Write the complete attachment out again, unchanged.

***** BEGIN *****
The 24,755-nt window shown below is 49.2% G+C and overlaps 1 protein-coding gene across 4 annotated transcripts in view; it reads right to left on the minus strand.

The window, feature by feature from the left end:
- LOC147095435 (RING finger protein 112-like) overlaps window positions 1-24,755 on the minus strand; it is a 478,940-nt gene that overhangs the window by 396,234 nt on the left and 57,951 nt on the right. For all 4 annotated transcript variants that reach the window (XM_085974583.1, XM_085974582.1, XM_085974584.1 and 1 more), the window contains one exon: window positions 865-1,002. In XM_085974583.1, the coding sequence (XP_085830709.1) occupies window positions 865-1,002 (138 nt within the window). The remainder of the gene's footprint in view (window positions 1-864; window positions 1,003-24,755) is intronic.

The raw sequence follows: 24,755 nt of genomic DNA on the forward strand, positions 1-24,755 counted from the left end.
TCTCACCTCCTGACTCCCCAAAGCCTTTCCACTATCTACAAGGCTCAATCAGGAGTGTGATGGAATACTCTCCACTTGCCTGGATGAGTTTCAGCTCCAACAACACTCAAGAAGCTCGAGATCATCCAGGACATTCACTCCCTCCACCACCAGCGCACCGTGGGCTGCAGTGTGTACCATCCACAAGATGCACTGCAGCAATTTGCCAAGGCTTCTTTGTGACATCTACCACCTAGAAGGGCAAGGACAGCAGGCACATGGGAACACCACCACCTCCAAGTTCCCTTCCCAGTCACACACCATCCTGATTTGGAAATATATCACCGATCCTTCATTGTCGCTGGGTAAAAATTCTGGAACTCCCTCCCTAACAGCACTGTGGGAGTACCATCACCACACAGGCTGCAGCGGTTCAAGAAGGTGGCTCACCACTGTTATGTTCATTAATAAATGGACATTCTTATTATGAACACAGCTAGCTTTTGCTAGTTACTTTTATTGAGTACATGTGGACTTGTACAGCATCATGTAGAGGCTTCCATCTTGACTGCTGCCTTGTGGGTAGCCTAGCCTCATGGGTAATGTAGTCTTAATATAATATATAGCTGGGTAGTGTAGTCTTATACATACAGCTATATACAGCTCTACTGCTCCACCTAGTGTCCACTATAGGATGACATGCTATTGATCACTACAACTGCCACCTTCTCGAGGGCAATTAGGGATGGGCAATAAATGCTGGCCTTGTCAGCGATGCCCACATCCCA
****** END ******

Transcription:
The 24,755-nt window shown below is 49.2% G+C and overlaps 1 protein-coding gene across 4 annotated transcripts in view; it reads right to left on the minus strand.

The window, feature by feature from the left end:
- LOC147095435 (RING finger protein 112-like) overlaps window positions 1-24,755 on the minus strand; it is a 478,940-nt gene that overhangs the window by 396,234 nt on the left and 57,951 nt on the right. For all 4 annotated transcript variants that reach the window (XM_085974583.1, XM_085974582.1, XM_085974584.1 and 1 more), the window contains one exon: window positions 865-1,002. In XM_085974583.1, the coding sequence (XP_085830709.1) occupies window positions 865-1,002 (138 nt within the window). The remainder of the gene's footprint in view (window positions 1-864; window positions 1,003-24,755) is intronic.

The raw sequence follows: 24,755 nt of genomic DNA on the forward strand, positions 1-24,755 counted from the left end.
TCTCACCTCCTGACTCCCCAAAGCCTTTCCACTATCTACAAGGCTCAATCAGGAGTGTGATGGAATACTCTCCACTTGCCTGGATGAGTTTCAGCTCCAACAACACTCAAGAAGCTCGAGATCATCCAGGACATTCACTCCCTCCACCACCAGCGCACCGTGGGCTGCAGTGTGTACCATCCACAAGATGCACTGCAGCAATTTGCCAAGGCTTCTTTGTGACATCTACCACCTAGAAGGGCAAGGACAGCAGGCACATGGGAACACCACCACCTCCAAGTTCCCTTCCCAGTCACACACCATCCTGATTTGGAAATATATCACCGATCCTTCATTGTCGCTGGGTAAAAATTCTGGAACTCCCTCCCTAACAGCACTGTGGGAGTACCATCACCACACAGGCTGCAGCGGTTCAAGAAGGTGGCTCACCACTGTTATGTTCATTAATAAATGGACATTCTTATTATGAACACAGCTAGCTTTTGCTAGTTACTTTTATTGAGTACATGTGGACTTGTACAGCATCATGTAGAGGCTTCCATCTTGACTGCTGCCTTGTGGGTAGCCTAGCCTCATGGGTAATGTAGTCTTAATATAATATATAGCTGGGTAGTGTAGTCTTATACATACAGCTATATACAGCTCTACTGCTCCACCTAGTGTCCACTATAGGATGACATGCTATTGATCACTACAACTGCCACCTTCTCGAGGGCAATTAGGGATGGGCAATAAATGCTGGCCTTGTCAGCGATGCCCACATCCCA